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The Role of Immigration in Dealing with the Developed World's Demographic Transition

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  • Hans Fehr
  • Sabine Jokisch
  • Laurence J. Kotlikoff

Abstract

This paper develops a three-region dynamic general-equilibrium life-cycle model to analyze general and skill-specific immigration policy in the U.S., Japan, and the E.U. Immigration is often offered as a solution to the remarkable demographic transition underway in the developed world. However, the precise net impact of expanded immigration is quite unclear. Additional immigrants pay taxes, but they also require public goods and become eligible for social security programs. Since taxes and transfer payments are collected and distributed on a progressive basis, high-skilled immigrants deliver a larger bang for the buck when it comes to paying net taxes. Our model confirms this point. Nonetheless, its findings are not pretty. It shows that a significant expansion of immigration, whether across all skill groups or among particular skill groups, will do remarkably little to alter the major capital shortage, tax hikes, and reductions in real wages that can be expected along the demographic transition.

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Bibliographic Info

Article provided by Mohr Siebeck, Tübingen in its journal FinanzArchiv.

Volume (Year): 60 (2004)
Issue (Month): 3 (September)
Pages: 296-

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Handle: RePEc:mhr:finarc:urn:sici:0015-2218(200409)60:3_296:troiid_2.0.tx_2-_

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Related research

Keywords: demographic transition; computable general equilibrium model (CGE); immigration;

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References

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  1. Fehr, Hans, 1999. "Pension reform during the demographic transition," W.E.P. - Würzburg Economic Papers 8, University of Würzburg, Chair for Monetary Policy and International Economics.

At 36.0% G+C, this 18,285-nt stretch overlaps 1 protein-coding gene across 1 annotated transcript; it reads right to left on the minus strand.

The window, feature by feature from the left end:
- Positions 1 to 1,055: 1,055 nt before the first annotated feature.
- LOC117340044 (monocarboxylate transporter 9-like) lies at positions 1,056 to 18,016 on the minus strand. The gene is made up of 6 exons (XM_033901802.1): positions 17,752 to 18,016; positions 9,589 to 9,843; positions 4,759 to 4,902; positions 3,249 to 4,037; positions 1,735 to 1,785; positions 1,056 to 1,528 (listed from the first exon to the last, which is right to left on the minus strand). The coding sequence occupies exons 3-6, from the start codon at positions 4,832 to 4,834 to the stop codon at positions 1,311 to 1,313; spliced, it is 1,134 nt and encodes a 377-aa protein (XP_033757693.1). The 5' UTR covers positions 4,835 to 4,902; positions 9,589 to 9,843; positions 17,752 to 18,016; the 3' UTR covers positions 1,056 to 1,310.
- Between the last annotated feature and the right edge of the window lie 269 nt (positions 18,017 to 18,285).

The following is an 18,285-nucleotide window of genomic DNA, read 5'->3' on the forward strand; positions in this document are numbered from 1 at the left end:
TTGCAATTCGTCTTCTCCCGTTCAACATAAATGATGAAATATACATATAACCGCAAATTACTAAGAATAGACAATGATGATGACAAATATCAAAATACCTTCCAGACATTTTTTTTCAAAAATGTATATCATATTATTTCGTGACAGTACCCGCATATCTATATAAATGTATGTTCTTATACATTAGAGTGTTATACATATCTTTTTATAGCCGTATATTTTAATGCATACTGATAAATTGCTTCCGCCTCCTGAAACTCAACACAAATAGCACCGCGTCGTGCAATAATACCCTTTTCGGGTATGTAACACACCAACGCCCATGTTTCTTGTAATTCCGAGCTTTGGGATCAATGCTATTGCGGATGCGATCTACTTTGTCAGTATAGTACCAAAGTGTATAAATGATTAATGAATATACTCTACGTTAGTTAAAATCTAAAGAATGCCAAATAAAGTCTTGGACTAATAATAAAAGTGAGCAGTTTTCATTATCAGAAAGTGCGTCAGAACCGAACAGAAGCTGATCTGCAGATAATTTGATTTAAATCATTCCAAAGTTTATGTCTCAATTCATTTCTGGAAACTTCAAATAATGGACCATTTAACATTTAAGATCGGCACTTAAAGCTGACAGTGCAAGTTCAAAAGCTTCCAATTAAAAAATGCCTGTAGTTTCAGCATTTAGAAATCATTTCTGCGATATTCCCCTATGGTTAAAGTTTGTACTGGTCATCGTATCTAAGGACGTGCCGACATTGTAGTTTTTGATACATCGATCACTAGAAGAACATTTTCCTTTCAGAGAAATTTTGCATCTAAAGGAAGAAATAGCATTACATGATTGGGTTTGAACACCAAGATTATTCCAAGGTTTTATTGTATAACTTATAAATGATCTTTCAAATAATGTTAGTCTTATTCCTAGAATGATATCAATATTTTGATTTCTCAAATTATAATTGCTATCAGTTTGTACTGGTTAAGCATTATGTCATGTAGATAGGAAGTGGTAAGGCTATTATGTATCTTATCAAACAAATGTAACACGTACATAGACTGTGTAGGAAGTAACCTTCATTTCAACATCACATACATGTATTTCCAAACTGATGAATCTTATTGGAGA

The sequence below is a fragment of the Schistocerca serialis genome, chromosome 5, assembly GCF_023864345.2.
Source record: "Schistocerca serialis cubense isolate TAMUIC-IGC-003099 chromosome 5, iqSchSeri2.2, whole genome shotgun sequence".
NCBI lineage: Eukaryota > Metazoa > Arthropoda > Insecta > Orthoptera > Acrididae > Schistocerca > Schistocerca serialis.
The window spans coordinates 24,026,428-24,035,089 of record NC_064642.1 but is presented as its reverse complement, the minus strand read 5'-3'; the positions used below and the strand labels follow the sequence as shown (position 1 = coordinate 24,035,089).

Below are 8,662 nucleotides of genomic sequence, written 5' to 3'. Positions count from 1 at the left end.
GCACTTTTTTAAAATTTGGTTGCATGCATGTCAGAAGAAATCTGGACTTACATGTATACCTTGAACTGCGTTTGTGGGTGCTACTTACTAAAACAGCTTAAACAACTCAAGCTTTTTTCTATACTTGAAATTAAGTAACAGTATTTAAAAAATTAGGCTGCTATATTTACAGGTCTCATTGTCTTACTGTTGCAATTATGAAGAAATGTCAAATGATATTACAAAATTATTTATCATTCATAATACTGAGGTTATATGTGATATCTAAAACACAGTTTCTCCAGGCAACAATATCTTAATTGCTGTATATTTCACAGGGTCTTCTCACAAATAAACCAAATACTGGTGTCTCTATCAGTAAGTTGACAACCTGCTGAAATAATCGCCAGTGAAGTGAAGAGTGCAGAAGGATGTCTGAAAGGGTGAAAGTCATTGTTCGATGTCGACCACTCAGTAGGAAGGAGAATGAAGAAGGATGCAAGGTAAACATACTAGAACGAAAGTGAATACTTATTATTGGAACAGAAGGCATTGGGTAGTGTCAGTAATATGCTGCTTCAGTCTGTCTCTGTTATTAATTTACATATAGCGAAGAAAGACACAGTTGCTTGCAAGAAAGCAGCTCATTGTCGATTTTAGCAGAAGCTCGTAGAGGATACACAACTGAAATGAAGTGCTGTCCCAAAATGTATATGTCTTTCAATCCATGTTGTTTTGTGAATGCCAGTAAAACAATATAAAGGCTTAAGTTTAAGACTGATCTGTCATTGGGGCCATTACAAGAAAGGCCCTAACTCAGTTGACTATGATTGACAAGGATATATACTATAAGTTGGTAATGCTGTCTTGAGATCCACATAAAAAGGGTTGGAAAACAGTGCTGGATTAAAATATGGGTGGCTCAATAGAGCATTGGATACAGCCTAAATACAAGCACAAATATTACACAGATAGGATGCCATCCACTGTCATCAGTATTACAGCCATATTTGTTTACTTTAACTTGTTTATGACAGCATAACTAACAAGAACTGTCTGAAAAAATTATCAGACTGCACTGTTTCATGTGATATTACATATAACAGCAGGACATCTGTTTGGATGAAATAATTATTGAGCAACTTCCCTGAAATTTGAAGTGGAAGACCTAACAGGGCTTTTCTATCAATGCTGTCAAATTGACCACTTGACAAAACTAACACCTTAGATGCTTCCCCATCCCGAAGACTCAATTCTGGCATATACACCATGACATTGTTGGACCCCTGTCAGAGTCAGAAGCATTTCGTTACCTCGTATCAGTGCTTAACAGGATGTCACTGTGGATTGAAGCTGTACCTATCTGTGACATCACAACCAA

2. Mariacristina De Nardi & Selahattin Imrohoglu & Thomas J. Sargent, 1998. "Projected U.S. demographics and social security," Working Paper Series WP-98-14, Federal Reserve Bank of Chicago.
  3. Jagadeesh Gokhale & Laurence J. Kotlikoff & James Sefton & Martin Weale, 1999. "Simulating the Transmission of Wealth Inequity via Bequests," NBER Working Papers 7183, National Bureau of Economic Research, Inc.
  4. Kjetil Storesletten, . "Sustaining Fiscal Policy Through Immigration," Homapage Papers _005, Stockholm University, Institute for International Economic Studies.
  5. Sveinbjörn Blöndal & Stefano Scarpetta, 1999. "The Retirement Decision in OECD Countries," OECD Economics Department Working Papers 202, OECD Publishing.
  6. Axel Börsch-Supan & Alexander Ludwig & Joachim Winter, 2002. "Aging and International Capital Flows," MEA discussion paper series 02010, Munich Center for the Economics of Aging (MEA) at the Max Planck Institute for Social Law and Social Policy.
  7. Hans Fehr & Sabine Jokisch & Laurence Kotlikoff, 2003. "The Developed World's Demographic Transition - The Roles of Capital Flows, Immigration, and Policy," NBER Working Papers 10096, National Bureau of Economic Research, Inc.
  8. Whitehouse, Edward, 2001. "Pension systems in 15 countries compared: the value of entitlements," MPRA Paper 14751, University Library of Munich, Germany.
  9. David Altig, 2001. "Simulating Fundamental Tax Reform in the United States," American Economic Review, American Economic Association, vol. 91(3), pages 574-595, June.
  10. Lundborg, Per & Segerstrom, Paul S., 2002. "The growth and welfare effects of international mass migration," Journal of International Economics, Elsevier, vol. 56(1), pages 177-204, January.
  11. Philip Oreopoulos & Alan J. Auerbach, 1999. "Analyzing the Fiscal Impact of U.S. Immigration," American Economic Review, American Economic Association, vol. 89(2), pages 176-180, May.
  12. Thai-Thanh Dang & Pablo Antolín & Howard Oxley, 2001. "Fiscal Implications of Ageing: Projections of Age-Related Spending," OECD Economics Department Working Papers 305, OECD Publishing.
  13. Robin Brooks, 2003. "Population Aging and Global Capital Flows in a Parallel Universe," IMF Staff Papers, Palgrave Macmillan, vol. 50(2), pages 3.
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